I’ve extended my map of tube journeys and busy stations (previous article here) to add in an interesting metric from the 2011 census – that of the second most commonly spoken language (after English) that people who live nearby speak. To do this I’ve analysed all “output areas” which wholly or partly lie within 200m radius of the tube station centroid, and looked at the census aggregate data for the metric – which was a new one, added for the most recent census.
Each tube station has a circle coloured by, after English, the language most spoken by locals. The area of the circle is proportional to the percentage that speak this language – so a circle where 10% of local people primarily speak French will be larger (and a different colour) than a circle where 5% of people primarily speak Spanish.
Language correlates well with some ethnicities (e.g. South Asian) but not others (e.g. African), in London. So some familiar patterns appear – e.g. a popular, and uniform, second language appearing at almost all Tower Hamlets stations. Remember, the map is showing language, not origin – so many of the “Portuguese” speakers, for instance, may be of Brazilian origin.
Click on each station name to see the other languages spoken locally – where at least 1% of local speakers registered them in the census. There is a minimum of 10 people to minimise small number “noise” for tube stations in commercial/industrial areas. In some very mono-linguistic areas of London (typically in Zone 6 and beyond the GLA limits) this means there are no significant second languages, so I’ve included just the second one and no more, even where it is below 1% and/or 10 people.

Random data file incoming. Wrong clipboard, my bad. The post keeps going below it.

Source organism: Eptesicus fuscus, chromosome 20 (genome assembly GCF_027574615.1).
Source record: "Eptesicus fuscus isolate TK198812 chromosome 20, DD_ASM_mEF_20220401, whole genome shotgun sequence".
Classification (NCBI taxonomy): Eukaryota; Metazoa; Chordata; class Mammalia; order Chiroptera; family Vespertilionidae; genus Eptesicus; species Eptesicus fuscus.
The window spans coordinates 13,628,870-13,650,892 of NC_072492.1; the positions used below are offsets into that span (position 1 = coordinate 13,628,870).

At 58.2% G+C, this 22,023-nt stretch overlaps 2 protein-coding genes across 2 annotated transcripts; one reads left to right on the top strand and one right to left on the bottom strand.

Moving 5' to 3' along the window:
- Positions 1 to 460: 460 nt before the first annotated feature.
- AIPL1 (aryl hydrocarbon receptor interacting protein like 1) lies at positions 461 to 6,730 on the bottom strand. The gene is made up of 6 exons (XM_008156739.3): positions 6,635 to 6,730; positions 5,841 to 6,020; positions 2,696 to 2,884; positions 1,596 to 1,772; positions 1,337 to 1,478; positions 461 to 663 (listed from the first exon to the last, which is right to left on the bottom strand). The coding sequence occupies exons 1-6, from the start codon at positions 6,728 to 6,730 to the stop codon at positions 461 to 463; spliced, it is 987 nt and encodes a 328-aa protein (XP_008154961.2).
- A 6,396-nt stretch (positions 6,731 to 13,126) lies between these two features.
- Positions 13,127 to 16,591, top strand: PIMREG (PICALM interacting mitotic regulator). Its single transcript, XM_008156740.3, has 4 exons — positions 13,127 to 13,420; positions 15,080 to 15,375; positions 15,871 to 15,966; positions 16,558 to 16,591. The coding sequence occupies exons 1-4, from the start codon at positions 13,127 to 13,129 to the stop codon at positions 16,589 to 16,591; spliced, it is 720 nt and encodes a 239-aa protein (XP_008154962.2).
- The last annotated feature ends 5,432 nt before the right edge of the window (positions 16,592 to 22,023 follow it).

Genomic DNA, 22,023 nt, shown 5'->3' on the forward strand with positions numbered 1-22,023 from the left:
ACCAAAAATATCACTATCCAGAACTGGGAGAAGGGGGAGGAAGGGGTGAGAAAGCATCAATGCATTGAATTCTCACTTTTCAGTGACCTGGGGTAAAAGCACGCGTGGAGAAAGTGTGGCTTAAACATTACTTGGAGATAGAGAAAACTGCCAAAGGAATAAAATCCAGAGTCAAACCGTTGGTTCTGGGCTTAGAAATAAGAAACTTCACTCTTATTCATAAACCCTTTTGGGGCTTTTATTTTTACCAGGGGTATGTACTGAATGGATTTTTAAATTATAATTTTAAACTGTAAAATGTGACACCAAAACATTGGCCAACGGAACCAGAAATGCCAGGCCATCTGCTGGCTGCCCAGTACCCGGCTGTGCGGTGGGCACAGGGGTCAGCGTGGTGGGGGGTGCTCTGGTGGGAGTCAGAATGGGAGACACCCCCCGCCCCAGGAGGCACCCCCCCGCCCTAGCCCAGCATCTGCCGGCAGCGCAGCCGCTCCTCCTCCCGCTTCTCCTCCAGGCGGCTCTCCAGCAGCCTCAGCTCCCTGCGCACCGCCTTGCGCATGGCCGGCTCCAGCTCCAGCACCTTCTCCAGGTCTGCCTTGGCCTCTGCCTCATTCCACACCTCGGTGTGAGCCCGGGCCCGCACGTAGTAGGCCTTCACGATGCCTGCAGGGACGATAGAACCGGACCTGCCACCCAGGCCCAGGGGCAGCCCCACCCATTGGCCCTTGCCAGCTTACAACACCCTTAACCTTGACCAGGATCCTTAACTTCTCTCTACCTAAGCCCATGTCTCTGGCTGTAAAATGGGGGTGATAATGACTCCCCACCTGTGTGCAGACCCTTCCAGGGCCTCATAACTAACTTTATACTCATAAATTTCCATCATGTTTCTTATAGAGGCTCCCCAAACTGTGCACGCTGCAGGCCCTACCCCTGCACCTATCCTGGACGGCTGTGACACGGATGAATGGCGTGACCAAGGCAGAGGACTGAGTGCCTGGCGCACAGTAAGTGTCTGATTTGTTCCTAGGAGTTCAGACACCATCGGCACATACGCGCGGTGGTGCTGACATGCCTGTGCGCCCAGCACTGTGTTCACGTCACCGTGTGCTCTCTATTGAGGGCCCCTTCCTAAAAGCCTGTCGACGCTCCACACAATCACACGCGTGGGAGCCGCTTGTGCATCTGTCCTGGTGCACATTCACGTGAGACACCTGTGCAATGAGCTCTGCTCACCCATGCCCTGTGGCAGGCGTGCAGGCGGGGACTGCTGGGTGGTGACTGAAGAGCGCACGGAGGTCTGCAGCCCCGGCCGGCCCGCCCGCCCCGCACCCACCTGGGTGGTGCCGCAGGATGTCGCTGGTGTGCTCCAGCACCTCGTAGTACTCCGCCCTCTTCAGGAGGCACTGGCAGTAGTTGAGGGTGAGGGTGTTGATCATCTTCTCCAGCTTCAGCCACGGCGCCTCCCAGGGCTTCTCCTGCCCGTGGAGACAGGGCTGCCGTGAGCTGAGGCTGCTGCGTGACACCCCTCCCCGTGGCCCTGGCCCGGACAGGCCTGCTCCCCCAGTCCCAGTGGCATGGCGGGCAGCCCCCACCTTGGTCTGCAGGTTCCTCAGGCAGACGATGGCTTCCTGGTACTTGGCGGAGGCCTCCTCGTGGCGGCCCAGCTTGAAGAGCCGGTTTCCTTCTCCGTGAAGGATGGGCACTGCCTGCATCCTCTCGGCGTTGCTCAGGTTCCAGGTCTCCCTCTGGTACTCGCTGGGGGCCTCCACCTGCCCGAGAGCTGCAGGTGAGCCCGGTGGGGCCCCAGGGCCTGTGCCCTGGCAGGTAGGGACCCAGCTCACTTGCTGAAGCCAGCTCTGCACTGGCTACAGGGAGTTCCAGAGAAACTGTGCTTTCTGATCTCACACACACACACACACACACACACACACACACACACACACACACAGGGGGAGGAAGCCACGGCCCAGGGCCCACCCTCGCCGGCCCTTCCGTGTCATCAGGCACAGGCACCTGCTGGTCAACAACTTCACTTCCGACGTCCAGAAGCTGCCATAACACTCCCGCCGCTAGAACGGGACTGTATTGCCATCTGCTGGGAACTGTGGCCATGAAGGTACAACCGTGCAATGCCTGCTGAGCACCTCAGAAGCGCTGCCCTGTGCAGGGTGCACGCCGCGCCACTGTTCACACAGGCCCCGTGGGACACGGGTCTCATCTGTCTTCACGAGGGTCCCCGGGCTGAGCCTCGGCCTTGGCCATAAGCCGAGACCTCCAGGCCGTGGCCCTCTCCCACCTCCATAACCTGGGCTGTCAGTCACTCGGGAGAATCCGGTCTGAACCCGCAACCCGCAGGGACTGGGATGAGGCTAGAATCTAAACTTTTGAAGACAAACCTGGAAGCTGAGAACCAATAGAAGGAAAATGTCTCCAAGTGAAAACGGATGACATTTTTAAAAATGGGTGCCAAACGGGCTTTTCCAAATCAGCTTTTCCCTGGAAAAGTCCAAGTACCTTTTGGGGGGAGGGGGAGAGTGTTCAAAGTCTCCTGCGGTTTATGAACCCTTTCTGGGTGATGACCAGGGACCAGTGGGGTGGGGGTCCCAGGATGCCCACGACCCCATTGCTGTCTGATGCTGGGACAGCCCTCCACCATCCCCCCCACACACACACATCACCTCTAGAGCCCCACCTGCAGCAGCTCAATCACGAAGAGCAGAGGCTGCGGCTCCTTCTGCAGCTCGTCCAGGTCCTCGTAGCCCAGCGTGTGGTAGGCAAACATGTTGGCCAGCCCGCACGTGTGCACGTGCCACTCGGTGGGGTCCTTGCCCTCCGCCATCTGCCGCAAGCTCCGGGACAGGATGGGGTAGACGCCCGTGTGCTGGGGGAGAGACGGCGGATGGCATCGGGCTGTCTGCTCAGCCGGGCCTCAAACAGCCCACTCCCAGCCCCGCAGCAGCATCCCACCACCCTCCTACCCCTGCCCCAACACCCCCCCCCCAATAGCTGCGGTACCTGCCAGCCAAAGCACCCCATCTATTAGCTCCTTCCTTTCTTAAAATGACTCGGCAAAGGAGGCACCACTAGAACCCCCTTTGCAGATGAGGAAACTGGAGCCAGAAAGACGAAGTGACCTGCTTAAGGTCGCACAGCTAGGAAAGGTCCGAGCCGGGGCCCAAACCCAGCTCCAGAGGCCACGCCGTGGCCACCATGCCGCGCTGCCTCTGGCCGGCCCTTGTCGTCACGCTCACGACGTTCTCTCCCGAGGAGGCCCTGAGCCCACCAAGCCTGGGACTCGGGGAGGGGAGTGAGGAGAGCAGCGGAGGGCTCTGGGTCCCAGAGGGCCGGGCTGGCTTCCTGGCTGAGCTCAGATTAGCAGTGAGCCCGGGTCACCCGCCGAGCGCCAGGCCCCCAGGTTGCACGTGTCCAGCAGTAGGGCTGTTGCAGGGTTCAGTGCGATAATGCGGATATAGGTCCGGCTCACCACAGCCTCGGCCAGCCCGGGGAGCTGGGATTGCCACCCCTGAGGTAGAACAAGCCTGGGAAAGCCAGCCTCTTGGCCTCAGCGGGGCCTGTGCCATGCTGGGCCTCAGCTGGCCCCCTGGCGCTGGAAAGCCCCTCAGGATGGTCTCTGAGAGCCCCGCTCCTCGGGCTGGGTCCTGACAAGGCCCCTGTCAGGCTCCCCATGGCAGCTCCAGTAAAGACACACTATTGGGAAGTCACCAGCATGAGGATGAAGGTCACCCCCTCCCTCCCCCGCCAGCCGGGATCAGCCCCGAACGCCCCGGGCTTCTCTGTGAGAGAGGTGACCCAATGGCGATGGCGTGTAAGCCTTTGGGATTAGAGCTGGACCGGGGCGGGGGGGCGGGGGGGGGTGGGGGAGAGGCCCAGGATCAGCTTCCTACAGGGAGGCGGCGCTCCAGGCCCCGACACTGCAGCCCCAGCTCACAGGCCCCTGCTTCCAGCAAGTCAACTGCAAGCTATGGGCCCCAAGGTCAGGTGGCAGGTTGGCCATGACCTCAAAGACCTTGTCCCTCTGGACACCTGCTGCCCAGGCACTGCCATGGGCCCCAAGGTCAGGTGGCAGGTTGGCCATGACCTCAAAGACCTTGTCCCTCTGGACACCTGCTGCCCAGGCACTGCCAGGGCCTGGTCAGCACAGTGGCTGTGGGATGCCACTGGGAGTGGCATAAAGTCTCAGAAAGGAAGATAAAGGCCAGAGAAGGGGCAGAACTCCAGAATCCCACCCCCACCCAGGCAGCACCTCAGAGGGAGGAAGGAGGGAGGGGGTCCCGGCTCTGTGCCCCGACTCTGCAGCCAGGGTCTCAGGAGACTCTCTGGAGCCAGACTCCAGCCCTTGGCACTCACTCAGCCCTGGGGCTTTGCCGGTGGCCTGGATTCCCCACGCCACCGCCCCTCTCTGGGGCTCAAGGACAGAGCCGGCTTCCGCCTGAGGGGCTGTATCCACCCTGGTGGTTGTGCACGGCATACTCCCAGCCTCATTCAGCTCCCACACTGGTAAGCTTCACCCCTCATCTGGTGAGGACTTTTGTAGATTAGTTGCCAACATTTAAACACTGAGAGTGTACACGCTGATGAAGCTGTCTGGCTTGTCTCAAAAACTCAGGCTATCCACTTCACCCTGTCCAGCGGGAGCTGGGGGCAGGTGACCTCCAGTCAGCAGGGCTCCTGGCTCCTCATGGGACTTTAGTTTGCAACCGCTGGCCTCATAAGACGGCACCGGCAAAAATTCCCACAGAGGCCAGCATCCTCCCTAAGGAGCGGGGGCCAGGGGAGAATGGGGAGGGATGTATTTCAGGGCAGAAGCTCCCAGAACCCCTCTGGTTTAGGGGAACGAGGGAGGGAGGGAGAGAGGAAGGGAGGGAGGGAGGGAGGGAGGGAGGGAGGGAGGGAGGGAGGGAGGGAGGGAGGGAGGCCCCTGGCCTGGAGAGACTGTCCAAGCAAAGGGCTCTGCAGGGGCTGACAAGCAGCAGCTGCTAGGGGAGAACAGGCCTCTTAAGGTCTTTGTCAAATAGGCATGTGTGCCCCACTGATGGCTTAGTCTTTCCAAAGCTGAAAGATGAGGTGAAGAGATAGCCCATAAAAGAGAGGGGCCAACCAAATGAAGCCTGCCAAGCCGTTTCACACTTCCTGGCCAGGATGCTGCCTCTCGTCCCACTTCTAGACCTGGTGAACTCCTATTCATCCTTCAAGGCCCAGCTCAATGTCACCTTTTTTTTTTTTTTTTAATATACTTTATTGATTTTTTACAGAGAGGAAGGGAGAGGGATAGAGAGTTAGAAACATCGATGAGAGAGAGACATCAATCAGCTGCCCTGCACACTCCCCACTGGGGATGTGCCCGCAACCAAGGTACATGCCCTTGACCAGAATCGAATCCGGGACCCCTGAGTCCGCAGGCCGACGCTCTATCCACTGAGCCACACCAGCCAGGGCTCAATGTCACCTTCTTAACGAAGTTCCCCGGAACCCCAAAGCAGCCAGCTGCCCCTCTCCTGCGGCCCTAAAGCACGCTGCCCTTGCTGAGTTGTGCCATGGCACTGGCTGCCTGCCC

This measure reveals the most linguistically diverse tube station to be Turnpike Lane on the Piccadilly Line in north-east London, which has 16 languages spoken by more than 1% of the population there, closely followed by Pudding Mill Lane with 15 (though this area has a low population so the confidence is lower). By contrast, almost 98% of people living near Theydon Bois, on the Central Line, speak English as their primary language. English is the most commonly spoken language at every tube station, although at five stations – Southall, Alperton, Wembley Central, Upton Park and East Ham – the proportion is below 50%.
A revealing map, and I will be looking at some other census aggregate tables to see if others lend themselves well to being visualised in this way.
I’ve also included DLR, Overground, Tramlink, Cable Car and the forthcoming Crossrail stations on the map. Crossrail may not be coming until 2018 but it’s very much making its mark on London, with various large station excavations around the capital.
The idea/methodology is similar to that used by Dr Cheshire for Lives on the Line. The metric was first highlighted by an interesting map, Second Languages, created by Neal Hudson. The map Twitter Tongues also gave me the idea of colour coding dots by language.
One quirk is that speakers of Chinese languages regularly appear on the map at many stations, but show as “Chinese ao” (all other) rather than Cantonese, whereas actually in practice, the Chinese community do mainly speak Cantonese (Yue) in London. This is likely a quirk of the way the question was asked and/or the aggregate data compiled. Chinese ao appears as a small percentage right across London, perhaps due to the traditional desire for Chinese restaurant owners to disperse well to serve the whole capital? [Update – See the comments below for an alternative viewpoint.]
The TfL lines (underground, DLR etc), station locations and names all come from OpenStreetMap data. I’ve put the collated, tidyed and simplified data, that appears on the map, as GeoJSON files on GitHub – see tfl_lines.json and tfl_stations.json. The files are CC-By-NC, licensing information is here.